NEWS & VIEWS
Last week, in order to gain a better understanding of ESG and its influences on the asset management industry, the FSL Research Team attended the 2019 STOXX Annual Conference: Innovate2Invest. This was the fourth annual conference held in London by STOXX and it included speakers from banks, pension funds, asset managers, trading, regulation and the sustainable research sector. The key speakers included:
- Steffen Hörter, Global Head of ESG at Allianz Global Investors & Member of the high level (Technical) Expert Group of the European Commission
- Simon Howard, Chief Executive Officer at UK Sustainable Finance Association
- Kristin Wallander, Senior Sustainability Analyst at Swedbank
- Søren Hermansen – Author and award winner of Goteborg-award, also known as the environmental version of Nobel Prize. Director at Samsø Energiakademi in Denmark
- Pawel Janus, Head of Passive & ETF Research and Investment Analytics at UBS
- EJ Shin, Portfolio Manager at the Client Portfolio Solutions (CPS) team at BlackRock
- Shila Wattamwar, Executive Director of Client Relations at Sustainalytics
The STOXX Annual Conference has always been focused on the latest trends in the wealth management industry. This year it shifted from AI and digitalisation, which were discussed last year, to ESG and sustainable investment.
As an emerging market, the industry is still working on building benchmarks and taxonomy in order to offer standards and guidance for investments. Dr. Steffen Hörter, Global Head of ESG at Allianz Global Investors, shared their survey result at the conference. 71% investors believe ESG investing will grow dramatically in the following three years. In order to meet customers’ increasing needs on sustainable investments, the wealth management industry currently has to either rely on several ESG data vendors or establish their own in-house research teams to provide themselves with the necessary data for investment decisions. Some organisations also rely on both internal and external ESG sources.
ESG data from third-party vendors has been widely used in the industry, even though there are debates on the quality of the data. Interesting arguments were given by Dr. Hörter and Kristin Wallander at the conference. Dr. Hörter, a member of the High Level (Technical) Expert Group advising the European Commission on establishing ESG benchmarks and taxonomy, has found the ratings from different ESG data providers are lowly correlated across the same investment universe. The correlation rate of ratings from the top 2 vendors – MSCI and Sustainalytics is only 0.2 (where 1 is total overlap and 0 is no overlap). Kristin Wallander from Swedbank believes the current market ESG ratings are backward looking and out of date, because data vendors update their ratings every January and companies’ financial reports are not released until April, consequently, some of the underlying data that these ratings are based on are 2-years old when these ratings are delivered to clients. Dr. Hörter suggests ESG research and investment tools should be built on continuous, real-time big-ESG data harvesting such as cognitive language technologies and pattern recognition.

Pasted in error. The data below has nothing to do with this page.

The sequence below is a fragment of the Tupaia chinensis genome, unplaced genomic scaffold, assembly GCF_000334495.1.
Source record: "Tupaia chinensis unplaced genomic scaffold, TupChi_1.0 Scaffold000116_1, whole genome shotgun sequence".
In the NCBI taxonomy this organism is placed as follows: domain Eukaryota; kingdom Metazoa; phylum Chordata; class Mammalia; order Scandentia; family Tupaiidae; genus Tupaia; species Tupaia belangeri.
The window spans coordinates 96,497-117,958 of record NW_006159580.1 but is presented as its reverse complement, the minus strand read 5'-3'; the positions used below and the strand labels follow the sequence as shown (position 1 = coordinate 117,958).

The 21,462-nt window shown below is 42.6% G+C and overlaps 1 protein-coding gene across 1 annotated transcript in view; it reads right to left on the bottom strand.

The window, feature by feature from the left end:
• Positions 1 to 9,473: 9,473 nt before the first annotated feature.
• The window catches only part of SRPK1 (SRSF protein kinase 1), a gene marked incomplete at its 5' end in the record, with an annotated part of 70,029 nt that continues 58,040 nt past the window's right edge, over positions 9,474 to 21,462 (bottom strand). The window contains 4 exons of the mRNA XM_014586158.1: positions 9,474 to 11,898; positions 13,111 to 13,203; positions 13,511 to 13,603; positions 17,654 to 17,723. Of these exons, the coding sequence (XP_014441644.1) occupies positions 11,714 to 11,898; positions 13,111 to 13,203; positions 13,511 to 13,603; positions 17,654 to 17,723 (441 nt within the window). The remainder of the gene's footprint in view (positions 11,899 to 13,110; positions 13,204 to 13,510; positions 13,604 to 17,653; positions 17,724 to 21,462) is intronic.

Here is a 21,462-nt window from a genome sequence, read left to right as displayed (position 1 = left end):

From the regulation side, Simon Howard from The UK Sustainable Finance Association has highlighted the regulatory changes made by the UK and EU regulators. UK regulatory bodies have introduced new rules for banks and insurers to manage climate risks better and pension funds have to consider ESG risks now. EU regulations including Shareholder Rights Directive II, Paris-aligned Benchmarks Regulations and Disclosure Regulations all require financial organisations to incorporate ESG risks into their investment approach and portfolios.
EJ Shin, Portfolio Manager at BlackRock shared her opinions on the approach that asset managers currently take to incorporate ESG into clients’ portfolios. Different clients normally have different objectives and specific needs – some may focus on reducing carbon, while others care more about saving water. Therefore, it is important for portfolio managers to engage with their clients and understand their objectives when structuring ESG portfolios which best meet clients’ needs. There are a large number of so-called ESG portfolios on the market, because ESG has become an extremely strong marketing umbrella. Before making the investments, EJ Shin has suggested that investors should look under this umbrella – check where the underlying ESG data comes from, whether the data has been validated and to understand the objectives of these portfolios.
It is agreed by most asset managers that lack of reliable and long-running data sets is the main obstacle of integrating ESG. Due to the large number of companies that ESG data vendors cover, it is very difficult for them to go into depth and analyse companies case by case. Their standard ESG questionnaire doesn’t suit every company. As Global Investment Megatrends reported, it is meaningless to ask ‘life saving’ sustainable firms like Everbridge who provide mass communications in the event of an emergency whether they use clean technology. Instead of looking into a company’s business model, the box ticking approach of ESG rating vendors can easily mark companies down just because this company’s business does not fit into their standard boxes.
Undoubtedly, it will be a challenge for the government and regulators to address these issues and set up benchmarks and taxonomy for the whole market.